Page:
“There is a code behind these walls, prison politics. We always follow it and you always stick to your kind. You don’t drink, eat, smoke, don’t share anything with them. You could be beat up or stabbed for doing such a thing.”
Tuesday night meal: Chicken Alfredo.
I expected something like a dish from the Olive Garden in San Luis Obispo. Turned out to be watered-down noodles with chopped up mystery meat.
Wednesday night meal: Chicken Ala King.
Looked exactly like the night before.
Thursday night meal: Chicken Adobo. Friday night: Kung Poo Chicken. Saturday night: Chicken Wings. Sunday night: Chicken Quarters.
I once read that eating too much chicken causes impotence. I began to think that perhaps all this chicken was a substitute for saltpeter — to keep men from waking up with “morning wood.”
A decade later, in 2006, we are only getting chicken meals about three times a week I’ve worked my way down to Soledad Prison, a level II minimum security facility, due to being disciplinary free. No more guards with rifles pointed at me during chow. Less prison politics. I can eat at any table I choose, as long as it is the area designated free for Latinos. I can take my time and eat without being told when I have to get up and leave. Convicts no longer serve chow in front of you. They are all behind a steel barricade and shove out trays of food on a conveyor line. You pick it up out of the hole at the end of the line.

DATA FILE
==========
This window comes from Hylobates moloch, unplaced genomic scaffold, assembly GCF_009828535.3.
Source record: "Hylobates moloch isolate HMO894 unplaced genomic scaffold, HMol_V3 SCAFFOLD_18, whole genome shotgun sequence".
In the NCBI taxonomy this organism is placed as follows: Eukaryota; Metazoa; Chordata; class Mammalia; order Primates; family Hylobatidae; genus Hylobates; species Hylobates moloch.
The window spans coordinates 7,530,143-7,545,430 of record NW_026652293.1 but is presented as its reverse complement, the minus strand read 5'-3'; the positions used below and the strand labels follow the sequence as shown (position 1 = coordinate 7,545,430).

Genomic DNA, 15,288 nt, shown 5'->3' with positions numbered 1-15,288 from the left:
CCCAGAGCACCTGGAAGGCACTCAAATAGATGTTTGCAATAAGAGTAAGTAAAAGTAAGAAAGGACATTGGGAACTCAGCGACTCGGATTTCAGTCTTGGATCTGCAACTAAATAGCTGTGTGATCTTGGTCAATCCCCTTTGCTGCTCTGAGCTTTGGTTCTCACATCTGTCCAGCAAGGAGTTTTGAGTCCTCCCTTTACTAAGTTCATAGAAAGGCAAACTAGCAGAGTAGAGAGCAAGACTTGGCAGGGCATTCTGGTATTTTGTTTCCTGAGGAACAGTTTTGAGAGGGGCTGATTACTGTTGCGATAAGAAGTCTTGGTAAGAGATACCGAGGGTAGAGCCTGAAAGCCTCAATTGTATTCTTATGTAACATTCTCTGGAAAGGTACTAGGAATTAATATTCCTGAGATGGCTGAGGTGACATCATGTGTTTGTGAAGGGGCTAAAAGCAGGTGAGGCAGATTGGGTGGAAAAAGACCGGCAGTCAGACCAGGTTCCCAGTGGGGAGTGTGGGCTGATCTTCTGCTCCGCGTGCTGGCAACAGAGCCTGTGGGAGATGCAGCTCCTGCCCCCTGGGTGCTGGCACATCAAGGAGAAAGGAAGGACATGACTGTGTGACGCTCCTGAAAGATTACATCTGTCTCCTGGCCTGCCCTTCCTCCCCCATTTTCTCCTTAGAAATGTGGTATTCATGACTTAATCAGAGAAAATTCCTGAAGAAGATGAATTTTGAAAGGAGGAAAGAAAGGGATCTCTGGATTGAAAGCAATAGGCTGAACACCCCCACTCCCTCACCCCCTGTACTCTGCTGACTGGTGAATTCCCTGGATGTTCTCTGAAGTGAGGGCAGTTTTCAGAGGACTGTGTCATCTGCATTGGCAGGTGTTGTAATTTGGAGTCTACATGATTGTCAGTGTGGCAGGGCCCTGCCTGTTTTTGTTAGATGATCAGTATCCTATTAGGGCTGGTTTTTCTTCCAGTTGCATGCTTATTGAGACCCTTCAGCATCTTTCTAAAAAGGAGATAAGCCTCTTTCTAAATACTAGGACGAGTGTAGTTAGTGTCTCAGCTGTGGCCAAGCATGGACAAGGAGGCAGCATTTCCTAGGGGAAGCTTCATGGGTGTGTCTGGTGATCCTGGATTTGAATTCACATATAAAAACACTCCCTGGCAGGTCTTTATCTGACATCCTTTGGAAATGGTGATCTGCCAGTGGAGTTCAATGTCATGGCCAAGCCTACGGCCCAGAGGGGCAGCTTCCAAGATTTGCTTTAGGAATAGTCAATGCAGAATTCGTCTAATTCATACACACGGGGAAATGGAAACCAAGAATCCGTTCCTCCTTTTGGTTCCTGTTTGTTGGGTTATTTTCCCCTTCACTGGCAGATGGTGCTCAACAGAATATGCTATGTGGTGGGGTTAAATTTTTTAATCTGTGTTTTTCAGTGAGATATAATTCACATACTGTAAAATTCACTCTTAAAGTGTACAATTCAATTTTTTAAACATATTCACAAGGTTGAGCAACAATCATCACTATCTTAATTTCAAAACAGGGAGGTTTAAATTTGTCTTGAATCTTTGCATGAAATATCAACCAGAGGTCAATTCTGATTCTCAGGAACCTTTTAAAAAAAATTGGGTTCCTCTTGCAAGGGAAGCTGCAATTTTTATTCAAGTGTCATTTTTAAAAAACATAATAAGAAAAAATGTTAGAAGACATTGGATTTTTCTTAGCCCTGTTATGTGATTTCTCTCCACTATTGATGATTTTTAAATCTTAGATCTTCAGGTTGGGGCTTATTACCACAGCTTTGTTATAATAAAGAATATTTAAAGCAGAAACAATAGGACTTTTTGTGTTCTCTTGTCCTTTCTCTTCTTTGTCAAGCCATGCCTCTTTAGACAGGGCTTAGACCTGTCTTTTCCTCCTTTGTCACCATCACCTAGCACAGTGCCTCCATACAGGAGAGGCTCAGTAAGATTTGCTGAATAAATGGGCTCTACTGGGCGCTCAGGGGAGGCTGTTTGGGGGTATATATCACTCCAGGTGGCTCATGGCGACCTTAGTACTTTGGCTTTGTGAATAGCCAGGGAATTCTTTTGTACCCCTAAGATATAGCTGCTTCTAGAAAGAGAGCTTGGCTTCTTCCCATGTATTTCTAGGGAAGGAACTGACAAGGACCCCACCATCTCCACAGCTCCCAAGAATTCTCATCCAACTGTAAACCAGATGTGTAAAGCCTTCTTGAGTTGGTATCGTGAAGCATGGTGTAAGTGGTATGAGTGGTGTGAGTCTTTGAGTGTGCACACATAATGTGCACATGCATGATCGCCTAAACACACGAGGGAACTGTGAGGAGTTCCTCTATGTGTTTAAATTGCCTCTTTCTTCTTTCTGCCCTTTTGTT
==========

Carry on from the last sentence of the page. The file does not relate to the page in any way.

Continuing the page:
There’s a new mystery meat with different names.
Monday night — Corsican Sausage. Tuesday night — Salisbury patty. Wednesday night — Roast Turkey. Thursday night — Roast Beef.
Since you can’t ask a homie any more for extra rice or extra something else, I’ve been stuck eating the mystery meat. I’ve found that mixing it with the rice or potatoes, sprinkling a little pepper and salt, and pouring a little hot sauce on it adds some flavor.
After a decade of prison “conditioning,” I’ve found myself walking to chow when I’m not even hungry. Like in the movie, “Rain Man,” starring Dustin Hoffman as an autistic man, when it’s a certain time, I eat at that time because I’m institutionalized. I’ve also noticed that other inmates are institutionalized in their own ways.